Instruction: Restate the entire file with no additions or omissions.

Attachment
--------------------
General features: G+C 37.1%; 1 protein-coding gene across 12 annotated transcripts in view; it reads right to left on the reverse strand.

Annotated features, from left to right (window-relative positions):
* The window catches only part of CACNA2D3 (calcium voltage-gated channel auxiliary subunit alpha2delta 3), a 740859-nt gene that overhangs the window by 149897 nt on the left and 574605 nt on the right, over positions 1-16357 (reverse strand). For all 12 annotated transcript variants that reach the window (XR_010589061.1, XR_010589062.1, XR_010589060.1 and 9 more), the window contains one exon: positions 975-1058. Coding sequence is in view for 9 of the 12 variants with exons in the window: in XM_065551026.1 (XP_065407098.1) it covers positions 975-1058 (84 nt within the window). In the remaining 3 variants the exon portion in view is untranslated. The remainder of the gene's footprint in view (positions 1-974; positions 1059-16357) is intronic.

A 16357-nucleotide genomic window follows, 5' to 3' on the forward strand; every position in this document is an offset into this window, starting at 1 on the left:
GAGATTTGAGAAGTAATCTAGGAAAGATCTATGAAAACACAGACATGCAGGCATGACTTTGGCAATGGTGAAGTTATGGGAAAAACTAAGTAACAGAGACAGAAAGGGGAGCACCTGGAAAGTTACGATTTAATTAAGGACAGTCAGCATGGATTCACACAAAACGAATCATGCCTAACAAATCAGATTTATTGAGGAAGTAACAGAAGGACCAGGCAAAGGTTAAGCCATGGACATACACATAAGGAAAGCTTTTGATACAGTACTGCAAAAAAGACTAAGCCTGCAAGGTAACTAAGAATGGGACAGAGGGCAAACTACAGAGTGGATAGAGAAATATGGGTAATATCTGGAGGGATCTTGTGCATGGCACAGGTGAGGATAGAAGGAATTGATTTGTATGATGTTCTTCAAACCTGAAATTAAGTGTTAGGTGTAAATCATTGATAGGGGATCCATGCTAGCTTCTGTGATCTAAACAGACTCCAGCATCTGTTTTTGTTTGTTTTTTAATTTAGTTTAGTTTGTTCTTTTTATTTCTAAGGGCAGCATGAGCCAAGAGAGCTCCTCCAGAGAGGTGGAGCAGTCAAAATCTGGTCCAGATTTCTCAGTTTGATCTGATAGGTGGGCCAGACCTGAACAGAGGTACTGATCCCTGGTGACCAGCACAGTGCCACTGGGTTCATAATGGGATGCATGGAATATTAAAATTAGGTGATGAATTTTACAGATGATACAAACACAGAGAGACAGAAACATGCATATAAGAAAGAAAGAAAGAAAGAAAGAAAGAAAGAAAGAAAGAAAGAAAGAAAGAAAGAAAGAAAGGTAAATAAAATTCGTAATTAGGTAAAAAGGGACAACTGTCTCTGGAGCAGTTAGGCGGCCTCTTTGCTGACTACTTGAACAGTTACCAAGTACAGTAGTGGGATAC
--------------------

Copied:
General features: G+C 37.1%; 1 protein-coding gene across 12 annotated transcripts in view; it reads right to left on the reverse strand.

Annotated features, from left to right (window-relative positions):
* The window catches only part of CACNA2D3 (calcium voltage-gated channel auxiliary subunit alpha2delta 3), a 740859-nt gene that overhangs the window by 149897 nt on the left and 574605 nt on the right, over positions 1-16357 (reverse strand). For all 12 annotated transcript variants that reach the window (XR_010589061.1, XR_010589062.1, XR_010589060.1 and 9 more), the window contains one exon: positions 975-1058. Coding sequence is in view for 9 of the 12 variants with exons in the window: in XM_065551026.1 (XP_065407098.1) it covers positions 975-1058 (84 nt within the window). In the remaining 3 variants the exon portion in view is untranslated. The remainder of the gene's footprint in view (positions 1-974; positions 1059-16357) is intronic.

A 16357-nucleotide genomic window follows, 5' to 3' on the forward strand; every position in this document is an offset into this window, starting at 1 on the left:
GAGATTTGAGAAGTAATCTAGGAAAGATCTATGAAAACACAGACATGCAGGCATGACTTTGGCAATGGTGAAGTTATGGGAAAAACTAAGTAACAGAGACAGAAAGGGGAGCACCTGGAAAGTTACGATTTAATTAAGGACAGTCAGCATGGATTCACACAAAACGAATCATGCCTAACAAATCAGATTTATTGAGGAAGTAACAGAAGGACCAGGCAAAGGTTAAGCCATGGACATACACATAAGGAAAGCTTTTGATACAGTACTGCAAAAAAGACTAAGCCTGCAAGGTAACTAAGAATGGGACAGAGGGCAAACTACAGAGTGGATAGAGAAATATGGGTAATATCTGGAGGGATCTTGTGCATGGCACAGGTGAGGATAGAAGGAATTGATTTGTATGATGTTCTTCAAACCTGAAATTAAGTGTTAGGTGTAAATCATTGATAGGGGATCCATGCTAGCTTCTGTGATCTAAACAGACTCCAGCATCTGTTTTTGTTTGTTTTTTAATTTAGTTTAGTTTGTTCTTTTTATTTCTAAGGGCAGCATGAGCCAAGAGAGCTCCTCCAGAGAGGTGGAGCAGTCAAAATCTGGTCCAGATTTCTCAGTTTGATCTGATAGGTGGGCCAGACCTGAACAGAGGTACTGATCCCTGGTGACCAGCACAGTGCCACTGGGTTCATAATGGGATGCATGGAATATTAAAATTAGGTGATGAATTTTACAGATGATACAAACACAGAGAGACAGAAACATGCATATAAGAAAGAAAGAAAGAAAGAAAGAAAGAAAGAAAGAAAGAAAGAAAGAAAGAAAGAAAGAAAGGTAAATAAAATTCGTAATTAGGTAAAAAGGGACAACTGTCTCTGGAGCAGTTAGGCGGCCTCTTTGCTGACTACTTGAACAGTTACCAAGTACAGTAGTGGGATAC